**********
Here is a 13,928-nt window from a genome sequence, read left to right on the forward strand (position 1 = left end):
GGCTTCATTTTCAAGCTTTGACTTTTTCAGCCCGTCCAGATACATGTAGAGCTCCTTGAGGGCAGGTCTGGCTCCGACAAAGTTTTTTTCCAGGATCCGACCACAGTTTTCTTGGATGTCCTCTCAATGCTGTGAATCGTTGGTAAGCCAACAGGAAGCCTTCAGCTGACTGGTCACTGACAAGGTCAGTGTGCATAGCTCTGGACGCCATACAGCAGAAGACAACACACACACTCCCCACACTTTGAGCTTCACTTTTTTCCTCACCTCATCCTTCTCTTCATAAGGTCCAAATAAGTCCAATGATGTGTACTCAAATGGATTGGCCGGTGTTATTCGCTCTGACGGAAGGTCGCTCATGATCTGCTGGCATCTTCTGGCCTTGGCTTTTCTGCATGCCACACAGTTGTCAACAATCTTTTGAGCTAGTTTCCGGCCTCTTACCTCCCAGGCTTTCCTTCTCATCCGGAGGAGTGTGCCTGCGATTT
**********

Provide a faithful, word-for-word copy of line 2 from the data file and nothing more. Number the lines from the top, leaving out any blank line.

GGCTTCATTTTCAAGCTTTGACTTTTTCAGCCCGTCCAGATACATGTAGAGCTCCTTGAGGGCAGGTCTGGCTCCGACAAAGTTTTTTTCCAGGATCCGACCACAGTTTTCTTGGATGTCCTCTCAATGCTGTGAATCGTTGGTAAGCCAACAGGAAGCCTTCAGCTGACTGGTCACTGACAAGGTCAGTGTGCATAGCTCTGGACGCCATACAGCAGAAGACAACACACACACTCCCCACACTTTGAGCTTCACTTTTTTCCTCACCTCATCCTTCTCTTCATAAGGTCCAAATAAGTCCAATGATGTGTACTCAAATGGATTGGCCGGTGTTATTCGCTCTGACGGAAGGTCGCTCATGATCTGCTGGCATCTTCTGGCCTTGGCTTTTCTGCATGCCACACAGTTGTCAACAATCTTTTGAGCTAGTTTCCGGCCTCTTACCTCCCAGGCTTTCCTTCTCATCCGGAGGAGTGTGCCTGCGATTT